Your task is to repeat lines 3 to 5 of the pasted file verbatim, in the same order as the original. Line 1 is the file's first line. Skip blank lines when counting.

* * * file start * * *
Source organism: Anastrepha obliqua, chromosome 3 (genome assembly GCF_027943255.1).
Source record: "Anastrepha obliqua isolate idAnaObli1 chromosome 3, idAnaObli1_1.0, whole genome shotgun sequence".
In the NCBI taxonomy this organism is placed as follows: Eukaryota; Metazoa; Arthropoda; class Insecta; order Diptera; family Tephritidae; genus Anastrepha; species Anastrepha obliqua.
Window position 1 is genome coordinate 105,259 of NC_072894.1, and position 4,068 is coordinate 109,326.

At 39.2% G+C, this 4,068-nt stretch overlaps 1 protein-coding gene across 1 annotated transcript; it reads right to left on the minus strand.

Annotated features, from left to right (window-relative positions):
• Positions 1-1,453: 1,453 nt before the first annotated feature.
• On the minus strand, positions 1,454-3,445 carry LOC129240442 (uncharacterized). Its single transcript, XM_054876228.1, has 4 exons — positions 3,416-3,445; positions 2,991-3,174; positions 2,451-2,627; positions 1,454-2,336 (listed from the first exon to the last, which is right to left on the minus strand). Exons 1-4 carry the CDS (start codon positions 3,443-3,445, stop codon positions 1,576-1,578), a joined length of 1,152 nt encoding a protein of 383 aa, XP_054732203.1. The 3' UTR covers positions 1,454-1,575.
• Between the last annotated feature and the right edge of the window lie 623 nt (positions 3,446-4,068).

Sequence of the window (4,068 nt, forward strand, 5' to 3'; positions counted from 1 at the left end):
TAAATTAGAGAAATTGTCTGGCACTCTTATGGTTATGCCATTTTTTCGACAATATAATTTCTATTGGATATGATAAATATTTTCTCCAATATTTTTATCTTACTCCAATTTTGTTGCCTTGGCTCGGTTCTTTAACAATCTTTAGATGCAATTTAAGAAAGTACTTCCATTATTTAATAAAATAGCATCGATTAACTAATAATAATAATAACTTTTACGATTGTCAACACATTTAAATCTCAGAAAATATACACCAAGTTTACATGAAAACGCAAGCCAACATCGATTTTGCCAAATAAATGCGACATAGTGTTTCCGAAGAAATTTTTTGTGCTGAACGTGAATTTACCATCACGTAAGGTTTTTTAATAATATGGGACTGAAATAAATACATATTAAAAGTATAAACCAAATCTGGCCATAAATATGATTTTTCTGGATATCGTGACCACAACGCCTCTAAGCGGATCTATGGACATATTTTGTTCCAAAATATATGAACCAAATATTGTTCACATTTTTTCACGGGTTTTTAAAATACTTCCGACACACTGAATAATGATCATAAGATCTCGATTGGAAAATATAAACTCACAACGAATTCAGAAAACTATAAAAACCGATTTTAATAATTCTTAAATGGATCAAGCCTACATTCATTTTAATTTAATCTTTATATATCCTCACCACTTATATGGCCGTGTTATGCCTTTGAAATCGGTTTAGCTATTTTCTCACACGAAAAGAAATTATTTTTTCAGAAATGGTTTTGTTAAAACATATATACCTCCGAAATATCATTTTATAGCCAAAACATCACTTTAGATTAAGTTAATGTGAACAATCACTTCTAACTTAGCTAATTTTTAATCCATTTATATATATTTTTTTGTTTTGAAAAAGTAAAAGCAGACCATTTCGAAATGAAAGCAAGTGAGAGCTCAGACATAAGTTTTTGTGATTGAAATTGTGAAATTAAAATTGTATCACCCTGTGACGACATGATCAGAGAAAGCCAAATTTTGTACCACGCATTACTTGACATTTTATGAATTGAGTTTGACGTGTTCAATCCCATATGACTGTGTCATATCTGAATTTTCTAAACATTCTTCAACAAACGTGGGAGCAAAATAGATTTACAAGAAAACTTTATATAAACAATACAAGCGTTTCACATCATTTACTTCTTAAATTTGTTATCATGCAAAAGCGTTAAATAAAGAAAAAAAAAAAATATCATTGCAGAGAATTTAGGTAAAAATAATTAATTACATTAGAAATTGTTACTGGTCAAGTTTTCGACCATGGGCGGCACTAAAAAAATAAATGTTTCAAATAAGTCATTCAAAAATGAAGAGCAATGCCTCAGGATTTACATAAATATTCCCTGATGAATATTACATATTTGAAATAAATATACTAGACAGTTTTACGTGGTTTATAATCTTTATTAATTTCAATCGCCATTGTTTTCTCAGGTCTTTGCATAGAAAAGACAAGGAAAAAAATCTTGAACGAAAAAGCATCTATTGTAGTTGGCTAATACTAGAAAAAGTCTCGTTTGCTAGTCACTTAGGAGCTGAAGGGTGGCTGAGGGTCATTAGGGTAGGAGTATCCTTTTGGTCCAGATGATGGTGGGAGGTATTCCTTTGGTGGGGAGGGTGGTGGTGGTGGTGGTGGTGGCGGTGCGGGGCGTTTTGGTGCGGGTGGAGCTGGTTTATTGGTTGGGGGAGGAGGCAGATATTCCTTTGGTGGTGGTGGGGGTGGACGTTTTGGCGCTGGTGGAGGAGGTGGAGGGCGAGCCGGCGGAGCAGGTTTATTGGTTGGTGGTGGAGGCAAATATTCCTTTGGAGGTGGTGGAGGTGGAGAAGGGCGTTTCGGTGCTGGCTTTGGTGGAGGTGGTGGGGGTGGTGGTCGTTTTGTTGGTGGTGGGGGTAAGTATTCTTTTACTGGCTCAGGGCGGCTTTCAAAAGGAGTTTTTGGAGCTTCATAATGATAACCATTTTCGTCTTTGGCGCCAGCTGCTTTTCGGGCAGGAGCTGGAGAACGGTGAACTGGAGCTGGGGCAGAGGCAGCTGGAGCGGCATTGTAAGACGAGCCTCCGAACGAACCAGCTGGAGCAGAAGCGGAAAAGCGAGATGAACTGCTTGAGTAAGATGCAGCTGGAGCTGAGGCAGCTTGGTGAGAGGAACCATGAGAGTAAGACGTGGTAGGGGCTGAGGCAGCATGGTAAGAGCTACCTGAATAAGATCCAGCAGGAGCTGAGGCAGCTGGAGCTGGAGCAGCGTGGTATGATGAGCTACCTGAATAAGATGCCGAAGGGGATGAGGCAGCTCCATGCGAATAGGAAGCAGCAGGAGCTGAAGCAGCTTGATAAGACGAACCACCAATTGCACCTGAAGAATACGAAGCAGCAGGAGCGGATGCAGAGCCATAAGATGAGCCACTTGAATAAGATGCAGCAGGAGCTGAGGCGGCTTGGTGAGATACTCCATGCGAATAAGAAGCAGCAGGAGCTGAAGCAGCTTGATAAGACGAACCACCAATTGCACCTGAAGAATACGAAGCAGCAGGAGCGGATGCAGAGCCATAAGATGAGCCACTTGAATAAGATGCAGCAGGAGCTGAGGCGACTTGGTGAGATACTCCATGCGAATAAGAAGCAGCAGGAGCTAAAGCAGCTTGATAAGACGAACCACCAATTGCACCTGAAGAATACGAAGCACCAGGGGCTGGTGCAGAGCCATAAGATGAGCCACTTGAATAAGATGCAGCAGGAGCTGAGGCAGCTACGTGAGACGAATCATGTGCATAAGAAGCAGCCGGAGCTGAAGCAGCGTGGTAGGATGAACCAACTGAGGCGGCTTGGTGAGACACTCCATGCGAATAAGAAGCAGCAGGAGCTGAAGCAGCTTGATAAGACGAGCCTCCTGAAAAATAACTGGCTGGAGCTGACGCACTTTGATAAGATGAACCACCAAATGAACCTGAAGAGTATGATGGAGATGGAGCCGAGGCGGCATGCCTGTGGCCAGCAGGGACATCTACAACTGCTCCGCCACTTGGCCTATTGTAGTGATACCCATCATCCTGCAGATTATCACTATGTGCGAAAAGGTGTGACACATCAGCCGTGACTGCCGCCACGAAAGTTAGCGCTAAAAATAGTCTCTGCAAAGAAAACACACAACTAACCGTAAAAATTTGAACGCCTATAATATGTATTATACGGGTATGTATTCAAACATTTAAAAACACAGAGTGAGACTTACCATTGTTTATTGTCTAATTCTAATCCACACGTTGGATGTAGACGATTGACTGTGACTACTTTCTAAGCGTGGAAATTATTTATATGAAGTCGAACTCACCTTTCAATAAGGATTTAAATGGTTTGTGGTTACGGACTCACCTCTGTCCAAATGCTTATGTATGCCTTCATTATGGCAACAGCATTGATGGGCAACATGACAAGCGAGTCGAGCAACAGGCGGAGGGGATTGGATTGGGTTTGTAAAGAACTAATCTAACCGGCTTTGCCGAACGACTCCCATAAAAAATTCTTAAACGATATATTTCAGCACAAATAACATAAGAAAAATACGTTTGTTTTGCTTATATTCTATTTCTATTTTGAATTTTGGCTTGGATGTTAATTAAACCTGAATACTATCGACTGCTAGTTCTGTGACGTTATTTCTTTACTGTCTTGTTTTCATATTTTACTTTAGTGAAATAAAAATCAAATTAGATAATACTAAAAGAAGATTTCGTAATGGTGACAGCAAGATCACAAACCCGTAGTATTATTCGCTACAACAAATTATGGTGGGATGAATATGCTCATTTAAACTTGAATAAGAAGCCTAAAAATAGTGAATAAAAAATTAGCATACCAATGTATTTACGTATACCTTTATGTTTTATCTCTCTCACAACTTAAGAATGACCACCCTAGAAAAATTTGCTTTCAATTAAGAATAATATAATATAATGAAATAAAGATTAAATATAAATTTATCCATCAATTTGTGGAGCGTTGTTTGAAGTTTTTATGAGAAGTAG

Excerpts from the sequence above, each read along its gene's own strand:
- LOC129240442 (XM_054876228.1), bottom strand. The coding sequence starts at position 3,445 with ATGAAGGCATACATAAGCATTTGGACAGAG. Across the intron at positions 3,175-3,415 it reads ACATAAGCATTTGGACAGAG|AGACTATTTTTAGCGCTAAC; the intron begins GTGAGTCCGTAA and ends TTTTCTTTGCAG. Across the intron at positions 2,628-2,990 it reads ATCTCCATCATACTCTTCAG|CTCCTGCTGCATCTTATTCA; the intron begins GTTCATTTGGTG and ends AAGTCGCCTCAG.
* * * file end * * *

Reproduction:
In the NCBI taxonomy this organism is placed as follows: Eukaryota; Metazoa; Arthropoda; class Insecta; order Diptera; family Tephritidae; genus Anastrepha; species Anastrepha obliqua.
Window position 1 is genome coordinate 105,259 of NC_072894.1, and position 4,068 is coordinate 109,326.

At 39.2% G+C, this 4,068-nt stretch overlaps 1 protein-coding gene across 1 annotated transcript; it reads right to left on the minus strand.